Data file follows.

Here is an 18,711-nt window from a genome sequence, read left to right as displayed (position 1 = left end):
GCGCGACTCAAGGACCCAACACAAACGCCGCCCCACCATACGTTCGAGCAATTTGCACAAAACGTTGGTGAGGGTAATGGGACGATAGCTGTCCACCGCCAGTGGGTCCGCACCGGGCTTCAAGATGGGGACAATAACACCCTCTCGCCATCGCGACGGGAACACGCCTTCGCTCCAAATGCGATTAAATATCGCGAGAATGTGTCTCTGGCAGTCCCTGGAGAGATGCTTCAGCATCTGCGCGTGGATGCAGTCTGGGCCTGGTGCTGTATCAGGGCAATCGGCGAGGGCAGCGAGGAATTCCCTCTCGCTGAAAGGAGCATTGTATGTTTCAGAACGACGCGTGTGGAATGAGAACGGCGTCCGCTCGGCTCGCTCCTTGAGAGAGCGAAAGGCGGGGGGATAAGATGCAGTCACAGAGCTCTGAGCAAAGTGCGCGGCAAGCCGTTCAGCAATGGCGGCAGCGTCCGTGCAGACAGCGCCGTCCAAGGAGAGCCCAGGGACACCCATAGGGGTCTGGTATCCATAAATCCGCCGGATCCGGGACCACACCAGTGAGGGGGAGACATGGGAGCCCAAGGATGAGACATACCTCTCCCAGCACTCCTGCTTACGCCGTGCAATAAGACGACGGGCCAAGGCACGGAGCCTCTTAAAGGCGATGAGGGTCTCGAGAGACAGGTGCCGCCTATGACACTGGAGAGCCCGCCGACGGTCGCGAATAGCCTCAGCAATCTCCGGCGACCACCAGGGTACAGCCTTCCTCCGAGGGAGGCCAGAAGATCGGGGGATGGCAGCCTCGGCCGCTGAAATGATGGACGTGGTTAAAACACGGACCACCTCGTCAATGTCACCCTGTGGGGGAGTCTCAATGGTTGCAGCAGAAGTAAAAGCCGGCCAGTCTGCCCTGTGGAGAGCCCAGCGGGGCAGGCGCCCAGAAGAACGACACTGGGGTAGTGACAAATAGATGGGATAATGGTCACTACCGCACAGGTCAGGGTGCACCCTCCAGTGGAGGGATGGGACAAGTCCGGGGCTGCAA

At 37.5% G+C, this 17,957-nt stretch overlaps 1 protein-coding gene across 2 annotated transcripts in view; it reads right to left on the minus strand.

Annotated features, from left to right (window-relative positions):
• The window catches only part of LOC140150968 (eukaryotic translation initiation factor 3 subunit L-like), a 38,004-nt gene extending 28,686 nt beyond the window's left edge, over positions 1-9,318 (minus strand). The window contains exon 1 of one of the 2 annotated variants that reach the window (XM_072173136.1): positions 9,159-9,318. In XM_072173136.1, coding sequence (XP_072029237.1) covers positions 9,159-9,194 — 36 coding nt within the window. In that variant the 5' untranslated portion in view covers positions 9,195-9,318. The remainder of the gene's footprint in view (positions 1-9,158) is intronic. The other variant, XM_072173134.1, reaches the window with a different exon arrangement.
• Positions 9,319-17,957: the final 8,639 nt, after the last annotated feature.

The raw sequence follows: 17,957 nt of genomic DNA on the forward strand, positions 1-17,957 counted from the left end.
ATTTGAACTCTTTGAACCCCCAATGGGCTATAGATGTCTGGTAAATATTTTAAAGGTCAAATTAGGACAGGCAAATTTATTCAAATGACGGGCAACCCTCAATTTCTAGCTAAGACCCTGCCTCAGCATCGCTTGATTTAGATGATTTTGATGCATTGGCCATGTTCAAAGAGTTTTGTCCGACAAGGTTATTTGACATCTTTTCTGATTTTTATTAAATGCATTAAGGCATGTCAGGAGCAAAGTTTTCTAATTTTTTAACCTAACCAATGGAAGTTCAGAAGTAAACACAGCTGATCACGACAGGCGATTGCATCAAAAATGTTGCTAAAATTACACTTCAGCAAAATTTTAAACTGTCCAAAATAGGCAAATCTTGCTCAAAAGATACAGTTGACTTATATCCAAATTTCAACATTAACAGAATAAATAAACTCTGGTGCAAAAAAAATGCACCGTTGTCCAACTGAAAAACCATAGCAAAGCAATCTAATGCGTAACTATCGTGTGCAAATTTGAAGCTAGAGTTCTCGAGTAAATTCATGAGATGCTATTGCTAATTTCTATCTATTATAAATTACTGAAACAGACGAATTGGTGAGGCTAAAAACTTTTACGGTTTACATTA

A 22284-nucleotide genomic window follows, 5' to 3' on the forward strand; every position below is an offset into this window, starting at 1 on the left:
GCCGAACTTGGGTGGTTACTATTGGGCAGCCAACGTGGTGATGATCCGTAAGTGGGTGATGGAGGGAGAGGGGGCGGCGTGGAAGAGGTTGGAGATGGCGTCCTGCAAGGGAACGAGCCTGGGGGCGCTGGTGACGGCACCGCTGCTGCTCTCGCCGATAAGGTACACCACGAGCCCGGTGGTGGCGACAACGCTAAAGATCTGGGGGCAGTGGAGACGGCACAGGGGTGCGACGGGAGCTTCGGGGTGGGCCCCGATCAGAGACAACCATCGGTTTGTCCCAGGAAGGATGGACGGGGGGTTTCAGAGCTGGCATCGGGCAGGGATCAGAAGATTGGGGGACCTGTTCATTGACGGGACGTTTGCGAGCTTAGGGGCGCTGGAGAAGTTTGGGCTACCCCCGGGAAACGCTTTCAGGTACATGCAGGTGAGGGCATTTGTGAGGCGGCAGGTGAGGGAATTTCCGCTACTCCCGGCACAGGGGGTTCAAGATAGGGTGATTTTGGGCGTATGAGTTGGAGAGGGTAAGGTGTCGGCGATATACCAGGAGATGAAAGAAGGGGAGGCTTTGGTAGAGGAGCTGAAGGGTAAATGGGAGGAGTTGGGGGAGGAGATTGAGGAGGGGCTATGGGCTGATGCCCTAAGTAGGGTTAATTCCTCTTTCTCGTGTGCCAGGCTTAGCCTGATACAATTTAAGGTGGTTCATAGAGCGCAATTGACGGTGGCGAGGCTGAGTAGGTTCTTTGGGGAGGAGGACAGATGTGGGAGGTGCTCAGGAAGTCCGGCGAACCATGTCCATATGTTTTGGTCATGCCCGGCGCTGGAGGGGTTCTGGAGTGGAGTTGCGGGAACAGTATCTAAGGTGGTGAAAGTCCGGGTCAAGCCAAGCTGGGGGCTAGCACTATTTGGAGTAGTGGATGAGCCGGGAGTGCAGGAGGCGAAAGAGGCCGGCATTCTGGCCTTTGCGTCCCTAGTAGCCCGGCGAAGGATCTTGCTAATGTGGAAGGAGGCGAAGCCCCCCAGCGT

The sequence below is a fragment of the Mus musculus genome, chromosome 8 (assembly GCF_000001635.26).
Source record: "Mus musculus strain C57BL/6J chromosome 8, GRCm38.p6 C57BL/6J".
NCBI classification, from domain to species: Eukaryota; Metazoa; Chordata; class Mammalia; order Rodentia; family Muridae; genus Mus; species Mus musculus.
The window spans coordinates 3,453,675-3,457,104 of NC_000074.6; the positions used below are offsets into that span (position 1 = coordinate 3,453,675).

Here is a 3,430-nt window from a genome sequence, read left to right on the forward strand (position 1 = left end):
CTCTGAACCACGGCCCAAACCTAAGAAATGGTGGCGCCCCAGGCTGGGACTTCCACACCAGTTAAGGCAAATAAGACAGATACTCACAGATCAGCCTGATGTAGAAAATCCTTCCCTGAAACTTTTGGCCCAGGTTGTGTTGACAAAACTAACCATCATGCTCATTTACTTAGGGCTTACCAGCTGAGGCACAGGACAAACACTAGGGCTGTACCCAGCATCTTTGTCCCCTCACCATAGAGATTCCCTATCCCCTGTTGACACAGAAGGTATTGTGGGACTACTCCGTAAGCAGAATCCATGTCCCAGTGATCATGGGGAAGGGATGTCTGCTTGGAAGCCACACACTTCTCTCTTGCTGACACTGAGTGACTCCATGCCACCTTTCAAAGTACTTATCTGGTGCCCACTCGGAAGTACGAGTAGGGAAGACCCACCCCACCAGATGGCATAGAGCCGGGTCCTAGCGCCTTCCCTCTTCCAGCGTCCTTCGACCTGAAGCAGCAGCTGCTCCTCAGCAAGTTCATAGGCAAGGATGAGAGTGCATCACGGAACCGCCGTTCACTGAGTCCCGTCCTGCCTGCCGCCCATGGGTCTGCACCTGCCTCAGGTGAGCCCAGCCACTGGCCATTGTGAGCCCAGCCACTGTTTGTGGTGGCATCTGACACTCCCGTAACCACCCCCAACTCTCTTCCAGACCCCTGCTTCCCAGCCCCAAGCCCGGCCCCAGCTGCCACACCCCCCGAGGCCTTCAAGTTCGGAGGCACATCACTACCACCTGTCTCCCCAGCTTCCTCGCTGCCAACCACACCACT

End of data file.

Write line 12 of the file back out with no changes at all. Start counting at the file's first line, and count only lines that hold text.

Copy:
Source record: "Mus musculus strain C57BL/6J chromosome 8, GRCm38.p6 C57BL/6J".